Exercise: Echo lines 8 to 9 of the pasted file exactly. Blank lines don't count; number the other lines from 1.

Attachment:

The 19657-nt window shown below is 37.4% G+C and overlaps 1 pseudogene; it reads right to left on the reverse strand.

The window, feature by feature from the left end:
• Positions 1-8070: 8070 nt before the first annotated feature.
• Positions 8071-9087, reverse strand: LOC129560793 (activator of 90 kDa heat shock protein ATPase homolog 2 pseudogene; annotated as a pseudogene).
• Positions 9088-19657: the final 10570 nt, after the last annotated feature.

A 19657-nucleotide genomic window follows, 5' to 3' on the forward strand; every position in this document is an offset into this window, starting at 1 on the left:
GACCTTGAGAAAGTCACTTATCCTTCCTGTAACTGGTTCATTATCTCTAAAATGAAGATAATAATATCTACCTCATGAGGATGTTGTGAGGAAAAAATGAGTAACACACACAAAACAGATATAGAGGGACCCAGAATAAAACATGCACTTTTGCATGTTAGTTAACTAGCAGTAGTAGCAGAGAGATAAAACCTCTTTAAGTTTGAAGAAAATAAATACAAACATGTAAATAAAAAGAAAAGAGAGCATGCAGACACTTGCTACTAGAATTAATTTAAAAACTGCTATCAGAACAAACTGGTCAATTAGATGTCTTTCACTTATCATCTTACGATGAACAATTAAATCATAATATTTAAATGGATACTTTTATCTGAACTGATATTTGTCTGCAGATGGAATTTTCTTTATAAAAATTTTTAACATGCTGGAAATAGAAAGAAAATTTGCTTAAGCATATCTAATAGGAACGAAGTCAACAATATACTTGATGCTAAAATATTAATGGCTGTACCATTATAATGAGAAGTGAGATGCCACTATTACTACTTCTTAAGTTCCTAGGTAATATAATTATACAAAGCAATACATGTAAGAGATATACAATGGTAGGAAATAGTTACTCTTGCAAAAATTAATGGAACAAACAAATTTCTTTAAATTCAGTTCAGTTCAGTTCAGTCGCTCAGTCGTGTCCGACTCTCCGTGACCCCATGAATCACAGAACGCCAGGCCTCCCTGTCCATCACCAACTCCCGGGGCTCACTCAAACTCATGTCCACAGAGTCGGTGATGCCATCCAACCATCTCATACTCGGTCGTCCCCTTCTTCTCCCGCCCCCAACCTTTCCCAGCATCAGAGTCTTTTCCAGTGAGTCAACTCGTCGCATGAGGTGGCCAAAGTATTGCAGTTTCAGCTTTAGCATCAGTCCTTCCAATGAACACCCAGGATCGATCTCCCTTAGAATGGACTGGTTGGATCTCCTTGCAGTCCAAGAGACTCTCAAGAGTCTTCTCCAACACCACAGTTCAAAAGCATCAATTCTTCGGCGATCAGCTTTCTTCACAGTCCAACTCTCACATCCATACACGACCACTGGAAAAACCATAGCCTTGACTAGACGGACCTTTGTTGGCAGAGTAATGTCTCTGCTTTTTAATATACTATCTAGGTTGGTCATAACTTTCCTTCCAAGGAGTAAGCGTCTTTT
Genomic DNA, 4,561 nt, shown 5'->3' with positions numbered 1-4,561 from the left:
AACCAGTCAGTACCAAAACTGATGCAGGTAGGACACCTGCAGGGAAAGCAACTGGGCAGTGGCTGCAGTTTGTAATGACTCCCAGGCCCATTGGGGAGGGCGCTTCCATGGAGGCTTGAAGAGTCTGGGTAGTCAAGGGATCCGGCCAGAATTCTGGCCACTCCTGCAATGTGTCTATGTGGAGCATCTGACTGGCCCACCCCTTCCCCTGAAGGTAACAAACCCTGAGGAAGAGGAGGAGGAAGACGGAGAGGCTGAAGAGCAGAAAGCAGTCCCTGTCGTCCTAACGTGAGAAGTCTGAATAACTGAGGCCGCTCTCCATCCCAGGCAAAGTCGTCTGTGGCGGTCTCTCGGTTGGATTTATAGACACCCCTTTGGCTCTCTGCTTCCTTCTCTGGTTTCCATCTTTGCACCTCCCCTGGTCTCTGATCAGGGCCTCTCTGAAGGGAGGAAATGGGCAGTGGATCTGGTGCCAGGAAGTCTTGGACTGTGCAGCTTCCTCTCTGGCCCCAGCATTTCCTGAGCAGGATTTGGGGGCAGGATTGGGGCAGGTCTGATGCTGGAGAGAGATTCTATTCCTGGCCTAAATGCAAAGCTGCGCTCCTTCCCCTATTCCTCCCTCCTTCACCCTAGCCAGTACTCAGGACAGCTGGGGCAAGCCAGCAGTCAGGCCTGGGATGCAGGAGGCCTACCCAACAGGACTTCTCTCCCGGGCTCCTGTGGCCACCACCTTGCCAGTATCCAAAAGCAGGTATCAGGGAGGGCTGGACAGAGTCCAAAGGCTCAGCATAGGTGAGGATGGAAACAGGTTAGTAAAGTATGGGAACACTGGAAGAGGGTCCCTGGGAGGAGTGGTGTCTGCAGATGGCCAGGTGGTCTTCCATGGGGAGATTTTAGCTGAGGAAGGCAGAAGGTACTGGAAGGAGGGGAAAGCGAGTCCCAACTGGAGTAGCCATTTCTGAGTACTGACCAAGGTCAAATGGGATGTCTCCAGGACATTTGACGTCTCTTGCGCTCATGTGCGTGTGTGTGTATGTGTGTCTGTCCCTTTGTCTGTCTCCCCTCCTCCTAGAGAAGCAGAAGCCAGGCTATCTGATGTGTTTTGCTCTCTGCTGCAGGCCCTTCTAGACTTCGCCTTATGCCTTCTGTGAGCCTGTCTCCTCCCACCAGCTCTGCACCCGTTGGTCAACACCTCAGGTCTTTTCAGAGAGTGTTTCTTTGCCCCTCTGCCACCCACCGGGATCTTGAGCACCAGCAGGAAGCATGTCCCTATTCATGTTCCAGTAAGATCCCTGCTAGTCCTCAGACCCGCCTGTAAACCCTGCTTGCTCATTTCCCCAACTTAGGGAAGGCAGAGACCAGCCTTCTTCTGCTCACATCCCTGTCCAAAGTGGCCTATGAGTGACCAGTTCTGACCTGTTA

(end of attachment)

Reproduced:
Genomic DNA, 4,561 nt, shown 5'->3' with positions numbered 1-4,561 from the left:
AACCAGTCAGTACCAAAACTGATGCAGGTAGGACACCTGCAGGGAAAGCAACTGGGCAGTGGCTGCAGTTTGTAATGACTCCCAGGCCCATTGGGGAGGGCGCTTCCATGGAGGCTTGAAGAGTCTGGGTAGTCAAGGGATCCGGCCAGAATTCTGGCCACTCCTGCAATGTGTCTATGTGGAGCATCTGACTGGCCCACCCCTTCCCCTGAAGGTAACAAACCCTGAGGAAGAGGAGGAGGAAGACGGAGAGGCTGAAGAGCAGAAAGCAGTCCCTGTCGTCCTAACGTGAGAAGTCTGAATAACTGAGGCCGCTCTCCATCCCAGGCAAAGTCGTCTGTGGCGGTCTCTCGGTTGGATTTATAGACACCCCTTTGGCTCTCTGCTTCCTTCTCTGGTTTCCATCTTTGCACCTCCCCTGGTCTCTGATCAGGGCCTCTCTGAAGGGAGGAAATGGGCAGTGGATCTGGTGCCAGGAAGTCTTGGACTGTGCAGCTTCCTCTCTGGCCCCAGCATTTCCTGAGCAGGATTTGGGGGCAGGATTGGGGCAGGTCTGATGCTGGAGAGAGATTCTATTCCTGGCCTAAATGCAAAGCTGCGCTCCTTCCCCTATTCCTCCCTCCTTCACCCTAGCCAGTACTCAGGACAGCTGGGGCAAGCCAGCAGTCAGGCCTGGGATGCAGGAGGCCTACCCAACAGGACTTCTCTCCCGGGCTCCTGTGGCCACCACCTTGCCAGTATCCAAAAGCAGGTATCAGGGAGGGCTGGACAGAGTCCAAAGGCTCAGCATAGGTGAGGATGGAAACAGGTTAGTAAAGTATGGGAACACTGGAAGAGGGTCCCTGGGAGGAGTGGTGTCTGCAGATGGCCAGGTGGTCTTCCATGGGGAGATTTTAGCTGAGGAAGGCAGAAGGTACTGGAAGGAGGGGAAAGCGAGTCCCAACTGGAGTAGCCATTTCTGAGTACTGACCAAGGTCAAATGGGATGTCTCCAGGACATTTGACGTCTCTTGCGCTCATGTGCGTGTGTGTGTATGTGTGTCTGTCCCTTTGTCTGTCTCCCCTCCTCCTAGAGAAGCAGAAGCCAGGCTATCTGATGTGTTTTGCTCTCTGCTGCAGGCCCTTCTAGACTTCGCCTTATGCCTTCTGTGAGCCTGTCTCCTCCCACCAGCTCTGCACCCGTTGGTCAACACCTCAGGTCTTTTCAGAGAGTGTTTCTTTGCCCCTCTGCCACCCACCGGGATCTTGAGCACCAGCAGGAAGCATGTCCCTATTCATGTTCCAGTAAGATCCCTGCTAGTCCTCAGACCCGCCTGTAAACCCTGCTTGCTCATTTCCCCAACTTAGGGAAGGCAGAGACCAGCCTTCTTCTGCTCACATCCCTGTCCAAAGTGGCCTATGAGTGACCAGTTCTGACCTGTTA